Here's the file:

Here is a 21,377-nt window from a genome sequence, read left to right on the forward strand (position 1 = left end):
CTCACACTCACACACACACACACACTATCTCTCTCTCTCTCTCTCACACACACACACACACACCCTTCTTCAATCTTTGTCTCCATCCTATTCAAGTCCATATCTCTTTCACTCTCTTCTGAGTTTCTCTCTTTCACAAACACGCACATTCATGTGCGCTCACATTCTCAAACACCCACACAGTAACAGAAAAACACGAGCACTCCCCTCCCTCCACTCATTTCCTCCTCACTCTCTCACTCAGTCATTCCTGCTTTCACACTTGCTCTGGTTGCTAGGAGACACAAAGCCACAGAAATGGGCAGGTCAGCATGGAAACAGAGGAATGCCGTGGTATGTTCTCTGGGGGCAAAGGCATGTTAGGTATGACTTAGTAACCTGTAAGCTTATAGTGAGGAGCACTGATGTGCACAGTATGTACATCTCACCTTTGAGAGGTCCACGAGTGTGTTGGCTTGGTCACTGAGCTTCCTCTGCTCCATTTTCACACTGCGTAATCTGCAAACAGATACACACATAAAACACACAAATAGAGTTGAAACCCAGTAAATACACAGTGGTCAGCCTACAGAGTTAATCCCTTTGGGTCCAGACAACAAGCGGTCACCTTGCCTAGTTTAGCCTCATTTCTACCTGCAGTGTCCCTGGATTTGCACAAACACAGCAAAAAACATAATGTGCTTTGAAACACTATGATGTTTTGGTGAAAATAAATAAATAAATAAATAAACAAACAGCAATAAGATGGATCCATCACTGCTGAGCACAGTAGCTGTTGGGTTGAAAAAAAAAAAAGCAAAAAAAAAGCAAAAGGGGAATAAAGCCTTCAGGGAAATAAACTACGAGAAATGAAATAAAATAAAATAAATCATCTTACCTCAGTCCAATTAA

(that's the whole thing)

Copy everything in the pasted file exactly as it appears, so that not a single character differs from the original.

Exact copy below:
Here is a 21,377-nt window from a genome sequence, read left to right on the forward strand (position 1 = left end):
CTCACACTCACACACACACACACACTATCTCTCTCTCTCTCTCTCACACACACACACACACACCCTTCTTCAATCTTTGTCTCCATCCTATTCAAGTCCATATCTCTTTCACTCTCTTCTGAGTTTCTCTCTTTCACAAACACGCACATTCATGTGCGCTCACATTCTCAAACACCCACACAGTAACAGAAAAACACGAGCACTCCCCTCCCTCCACTCATTTCCTCCTCACTCTCTCACTCAGTCATTCCTGCTTTCACACTTGCTCTGGTTGCTAGGAGACACAAAGCCACAGAAATGGGCAGGTCAGCATGGAAACAGAGGAATGCCGTGGTATGTTCTCTGGGGGCAAAGGCATGTTAGGTATGACTTAGTAACCTGTAAGCTTATAGTGAGGAGCACTGATGTGCACAGTATGTACATCTCACCTTTGAGAGGTCCACGAGTGTGTTGGCTTGGTCACTGAGCTTCCTCTGCTCCATTTTCACACTGCGTAATCTGCAAACAGATACACACATAAAACACACAAATAGAGTTGAAACCCAGTAAATACACAGTGGTCAGCCTACAGAGTTAATCCCTTTGGGTCCAGACAACAAGCGGTCACCTTGCCTAGTTTAGCCTCATTTCTACCTGCAGTGTCCCTGGATTTGCACAAACACAGCAAAAAACATAATGTGCTTTGAAACACTATGATGTTTTGGTGAAAATAAATAAATAAATAAATAAACAAACAGCAATAAGATGGATCCATCACTGCTGAGCACAGTAGCTGTTGGGTTGAAAAAAAAAAAAGCAAAAAAAAAGCAAAAGGGGAATAAAGCCTTCAGGGAAATAAACTACGAGAAATGAAATAAAATAAAATAAATCATCTTACCTCAGTCCAATTAA